Rock Band: Band In A Box Review
Format(s): Xbox 360 exclusive in UK, PS2, PS3 (other territories)
You’ll get a great feeling from the moment you get Rock Band home – no doubt inspired by the replica Fender Stratocaster, the real drum sticks or the microphone. If you have a few mates over, it will seem even more special. If you’ve never been in a band just about to jam, then this is the closest feeling that you’re going to get. It is a very good feeling indeed.
Let’s just say it outright – Rock Band is a lot of fun. With more than 50 rock tunes to play along with, there is a plethora of various classics to give your all to. Whether you like The Rolling Stones, Oasis or The Ramones there is something on offer here and you’ll be playing those drums into the night.
This is a game in the same tradition of the Guitar Hero 1 and 2 games, but plays in a slightly different way due to the fact that you have the other band elements available to you, such as singing or playing the drums. Once again, Harmonix brings it to you in musical style.
If you have never played a rhythm-action game before (of which this is a particularly good example) then you must have been in a cave – a cave that doesn’t feature electricity or Dance Dance Revolution games. However, the concept is incredibly simple. When a coloured light appears on the screen, you press the button (or other action) that matches – so if the yellow appears and you’re ‘playing’ the guitar, push the yellow button at the right time. The more you get right, the quicker your score goes up. The more your score goes up, the better your reputation as the ‘next big thing’ in rock music. The ‘Overdrive’ feature gives you even more points, especially when multiple band members enter ‘the zone’.
Each of the instruments has access to four different difficulty levels, the choice of which really depends on your skill level with the game. If you haven’t played anything like it before, then only having to use 3 of the 5 buttons on the guitar for instance sure will make you life a lot easier.
For those of you who really want to rock out, you’re naturally going to be choosing the drums. People who don’t buy the full ‘instrument pack’ can buy the drums alone. The chances are that I think they will too, as this is the instrument in the game that most closely matches the real thing.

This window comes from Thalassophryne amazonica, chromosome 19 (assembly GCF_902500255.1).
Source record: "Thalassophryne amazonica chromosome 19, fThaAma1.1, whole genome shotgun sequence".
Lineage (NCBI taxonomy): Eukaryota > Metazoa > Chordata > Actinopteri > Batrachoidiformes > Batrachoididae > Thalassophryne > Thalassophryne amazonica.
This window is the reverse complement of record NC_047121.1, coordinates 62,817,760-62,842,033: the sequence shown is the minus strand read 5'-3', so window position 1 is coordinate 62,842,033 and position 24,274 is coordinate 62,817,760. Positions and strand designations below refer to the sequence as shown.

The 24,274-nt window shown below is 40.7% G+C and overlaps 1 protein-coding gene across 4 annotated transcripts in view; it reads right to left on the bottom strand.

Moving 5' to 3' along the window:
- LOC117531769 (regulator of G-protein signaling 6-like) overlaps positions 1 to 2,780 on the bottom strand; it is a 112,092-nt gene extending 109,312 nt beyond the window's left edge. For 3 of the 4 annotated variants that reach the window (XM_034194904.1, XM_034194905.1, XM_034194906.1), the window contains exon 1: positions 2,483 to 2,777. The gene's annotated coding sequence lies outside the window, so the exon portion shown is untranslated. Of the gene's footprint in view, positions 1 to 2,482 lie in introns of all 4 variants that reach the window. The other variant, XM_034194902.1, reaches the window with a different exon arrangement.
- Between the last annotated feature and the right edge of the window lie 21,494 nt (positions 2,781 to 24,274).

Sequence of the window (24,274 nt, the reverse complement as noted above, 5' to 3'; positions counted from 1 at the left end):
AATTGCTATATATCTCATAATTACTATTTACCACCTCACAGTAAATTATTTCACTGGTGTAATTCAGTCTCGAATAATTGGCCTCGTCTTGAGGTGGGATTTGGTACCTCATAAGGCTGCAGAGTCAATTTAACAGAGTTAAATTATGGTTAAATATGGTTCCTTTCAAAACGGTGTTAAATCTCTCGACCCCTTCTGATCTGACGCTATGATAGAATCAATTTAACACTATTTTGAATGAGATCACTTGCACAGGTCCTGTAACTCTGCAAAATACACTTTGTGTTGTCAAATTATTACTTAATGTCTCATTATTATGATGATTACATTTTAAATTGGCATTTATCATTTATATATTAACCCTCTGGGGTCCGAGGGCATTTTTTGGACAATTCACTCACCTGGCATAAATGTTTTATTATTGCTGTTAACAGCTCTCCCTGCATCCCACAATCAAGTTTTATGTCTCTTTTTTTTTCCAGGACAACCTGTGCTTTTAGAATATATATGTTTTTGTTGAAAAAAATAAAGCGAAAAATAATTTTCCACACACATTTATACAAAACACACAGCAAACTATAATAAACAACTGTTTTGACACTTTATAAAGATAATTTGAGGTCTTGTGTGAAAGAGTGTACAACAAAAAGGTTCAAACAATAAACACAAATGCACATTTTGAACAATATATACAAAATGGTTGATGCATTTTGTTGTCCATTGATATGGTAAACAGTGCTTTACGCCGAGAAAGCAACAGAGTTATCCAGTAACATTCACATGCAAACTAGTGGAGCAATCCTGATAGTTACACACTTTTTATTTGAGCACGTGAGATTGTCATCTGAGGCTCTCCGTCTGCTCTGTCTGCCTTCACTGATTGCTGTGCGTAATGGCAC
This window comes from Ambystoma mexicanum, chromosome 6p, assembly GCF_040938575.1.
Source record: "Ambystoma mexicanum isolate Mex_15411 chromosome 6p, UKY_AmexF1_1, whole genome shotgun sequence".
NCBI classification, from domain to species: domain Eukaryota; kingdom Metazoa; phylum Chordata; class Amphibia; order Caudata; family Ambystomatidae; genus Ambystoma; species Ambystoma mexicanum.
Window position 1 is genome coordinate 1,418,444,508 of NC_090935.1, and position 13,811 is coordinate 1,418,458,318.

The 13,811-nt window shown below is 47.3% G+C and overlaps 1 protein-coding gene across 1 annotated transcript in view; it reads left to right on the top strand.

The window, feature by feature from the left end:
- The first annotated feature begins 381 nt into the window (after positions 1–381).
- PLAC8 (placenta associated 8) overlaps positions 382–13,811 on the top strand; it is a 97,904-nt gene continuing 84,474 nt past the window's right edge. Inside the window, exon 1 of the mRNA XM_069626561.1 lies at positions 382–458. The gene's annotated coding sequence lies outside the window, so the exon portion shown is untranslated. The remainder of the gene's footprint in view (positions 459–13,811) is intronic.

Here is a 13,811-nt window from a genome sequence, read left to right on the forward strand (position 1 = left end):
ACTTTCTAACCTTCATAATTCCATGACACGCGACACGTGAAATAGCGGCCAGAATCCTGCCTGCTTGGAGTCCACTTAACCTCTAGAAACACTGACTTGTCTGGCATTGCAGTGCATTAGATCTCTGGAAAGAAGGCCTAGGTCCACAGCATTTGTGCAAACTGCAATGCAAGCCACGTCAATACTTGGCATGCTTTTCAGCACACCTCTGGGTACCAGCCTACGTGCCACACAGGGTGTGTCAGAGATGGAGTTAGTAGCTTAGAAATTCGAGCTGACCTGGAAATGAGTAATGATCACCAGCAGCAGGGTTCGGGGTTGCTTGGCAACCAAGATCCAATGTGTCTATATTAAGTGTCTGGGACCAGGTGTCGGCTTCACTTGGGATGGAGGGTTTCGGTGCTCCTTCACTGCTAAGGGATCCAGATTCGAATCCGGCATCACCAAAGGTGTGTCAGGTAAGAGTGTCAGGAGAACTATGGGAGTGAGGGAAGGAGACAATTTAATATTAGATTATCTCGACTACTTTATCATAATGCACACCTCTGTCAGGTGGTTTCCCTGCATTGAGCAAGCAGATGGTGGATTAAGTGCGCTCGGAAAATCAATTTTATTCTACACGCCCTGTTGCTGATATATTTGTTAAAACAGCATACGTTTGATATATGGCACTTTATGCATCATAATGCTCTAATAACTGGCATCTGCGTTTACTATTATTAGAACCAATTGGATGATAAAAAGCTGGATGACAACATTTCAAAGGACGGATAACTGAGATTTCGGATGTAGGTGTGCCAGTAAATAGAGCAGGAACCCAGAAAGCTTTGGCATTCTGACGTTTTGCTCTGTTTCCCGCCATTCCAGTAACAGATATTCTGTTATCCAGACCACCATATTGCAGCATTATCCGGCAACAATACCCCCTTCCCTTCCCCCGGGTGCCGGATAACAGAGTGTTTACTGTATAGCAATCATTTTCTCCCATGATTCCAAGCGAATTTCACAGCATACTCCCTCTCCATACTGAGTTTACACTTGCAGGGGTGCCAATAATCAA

You’ll be playing the drums with real passion – so it’s a good job that the kit is made to quite a high standard. You shouldn’t have any problems with it falling to bits – something that can dog games like this that are so heavily reliant on the peripherals used to interact with the game.
Of course, there’ll be just as many people grabbing the microphone I’m sure. You know, those family members who just have to take centre stage – in this case literally. You’ll be pleased to know then that similar to sing star you really only have to get the pitch roughly right and you should be on target to have a decent score. Not only that but the shy amongst us (why they’ll be singing on Rock Band is anyone’s guess but you never know, with a few beers…) can take solace in the fact that your voice is layered along with the original vocal.
Overall, this is a hugely entertaining game that is rather special given that there isn’t anything else quite like it as a single game. You’ll have hours of fun, especially if you’re the sort who has regular gaming sessions at your home. Just be aware that space is a consideration, the whole kit is not exactly small.
The final real consideration in the purchase of Rock Band: Band In A Box is that it doesn’t come with the game. So, you have to fork out around £160 for the full product. This is four times the cost of a standard game. Nonetheless, if you are a music fan who regularly has gaming sessions on the couch with friends then I’d certainly recommend this.